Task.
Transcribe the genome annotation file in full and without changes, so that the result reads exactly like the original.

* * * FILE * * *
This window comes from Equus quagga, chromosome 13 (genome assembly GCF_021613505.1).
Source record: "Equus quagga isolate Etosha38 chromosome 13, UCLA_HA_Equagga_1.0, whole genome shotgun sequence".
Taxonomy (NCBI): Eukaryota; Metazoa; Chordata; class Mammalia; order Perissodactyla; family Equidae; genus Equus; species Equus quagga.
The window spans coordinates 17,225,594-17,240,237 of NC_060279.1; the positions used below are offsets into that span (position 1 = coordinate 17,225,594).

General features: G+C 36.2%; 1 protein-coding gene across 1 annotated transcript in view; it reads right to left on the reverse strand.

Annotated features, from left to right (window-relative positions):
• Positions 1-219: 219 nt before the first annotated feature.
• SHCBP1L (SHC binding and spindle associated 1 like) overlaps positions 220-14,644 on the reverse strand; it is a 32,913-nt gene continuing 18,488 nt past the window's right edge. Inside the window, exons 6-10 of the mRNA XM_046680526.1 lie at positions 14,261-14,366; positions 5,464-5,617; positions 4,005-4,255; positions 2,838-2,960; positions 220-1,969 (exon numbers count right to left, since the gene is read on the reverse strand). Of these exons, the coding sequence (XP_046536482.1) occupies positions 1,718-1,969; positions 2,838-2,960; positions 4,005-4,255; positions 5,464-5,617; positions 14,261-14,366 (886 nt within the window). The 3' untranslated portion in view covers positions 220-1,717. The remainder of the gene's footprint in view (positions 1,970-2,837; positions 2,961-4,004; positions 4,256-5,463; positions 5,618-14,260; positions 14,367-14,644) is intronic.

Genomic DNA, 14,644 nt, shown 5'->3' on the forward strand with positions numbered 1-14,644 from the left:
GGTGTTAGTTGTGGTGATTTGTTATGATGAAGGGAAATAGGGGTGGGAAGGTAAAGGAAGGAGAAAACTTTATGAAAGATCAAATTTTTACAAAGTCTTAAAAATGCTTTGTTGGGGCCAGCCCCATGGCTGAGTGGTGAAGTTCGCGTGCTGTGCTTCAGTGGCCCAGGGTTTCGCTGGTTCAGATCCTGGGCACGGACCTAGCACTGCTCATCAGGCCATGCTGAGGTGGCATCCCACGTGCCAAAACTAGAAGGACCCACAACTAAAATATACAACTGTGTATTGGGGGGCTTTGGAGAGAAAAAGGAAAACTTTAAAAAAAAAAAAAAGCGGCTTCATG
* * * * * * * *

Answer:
This window comes from Equus quagga, chromosome 13 (genome assembly GCF_021613505.1).
Source record: "Equus quagga isolate Etosha38 chromosome 13, UCLA_HA_Equagga_1.0, whole genome shotgun sequence".
Taxonomy (NCBI): Eukaryota; Metazoa; Chordata; class Mammalia; order Perissodactyla; family Equidae; genus Equus; species Equus quagga.
The window spans coordinates 17,225,594-17,240,237 of NC_060279.1; the positions used below are offsets into that span (position 1 = coordinate 17,225,594).

General features: G+C 36.2%; 1 protein-coding gene across 1 annotated transcript in view; it reads right to left on the reverse strand.

Annotated features, from left to right (window-relative positions):
• Positions 1-219: 219 nt before the first annotated feature.
• SHCBP1L (SHC binding and spindle associated 1 like) overlaps positions 220-14,644 on the reverse strand; it is a 32,913-nt gene continuing 18,488 nt past the window's right edge. Inside the window, exons 6-10 of the mRNA XM_046680526.1 lie at positions 14,261-14,366; positions 5,464-5,617; positions 4,005-4,255; positions 2,838-2,960; positions 220-1,969 (exon numbers count right to left, since the gene is read on the reverse strand). Of these exons, the coding sequence (XP_046536482.1) occupies positions 1,718-1,969; positions 2,838-2,960; positions 4,005-4,255; positions 5,464-5,617; positions 14,261-14,366 (886 nt within the window). The 3' untranslated portion in view covers positions 220-1,717. The remainder of the gene's footprint in view (positions 1,970-2,837; positions 2,961-4,004; positions 4,256-5,463; positions 5,618-14,260; positions 14,367-14,644) is intronic.

Genomic DNA, 14,644 nt, shown 5'->3' on the forward strand with positions numbered 1-14,644 from the left:
GGTGTTAGTTGTGGTGATTTGTTATGATGAAGGGAAATAGGGGTGGGAAGGTAAAGGAAGGAGAAAACTTTATGAAAGATCAAATTTTTACAAAGTCTTAAAAATGCTTTGTTGGGGCCAGCCCCATGGCTGAGTGGTGAAGTTCGCGTGCTGTGCTTCAGTGGCCCAGGGTTTCGCTGGTTCAGATCCTGGGCACGGACCTAGCACTGCTCATCAGGCCATGCTGAGGTGGCATCCCACGTGCCAAAACTAGAAGGACCCACAACTAAAATATACAACTGTGTATTGGGGGGCTTTGGAGAGAAAAAGGAAAACTTTAAAAAAAAAAAAAAGCGGCTTCATG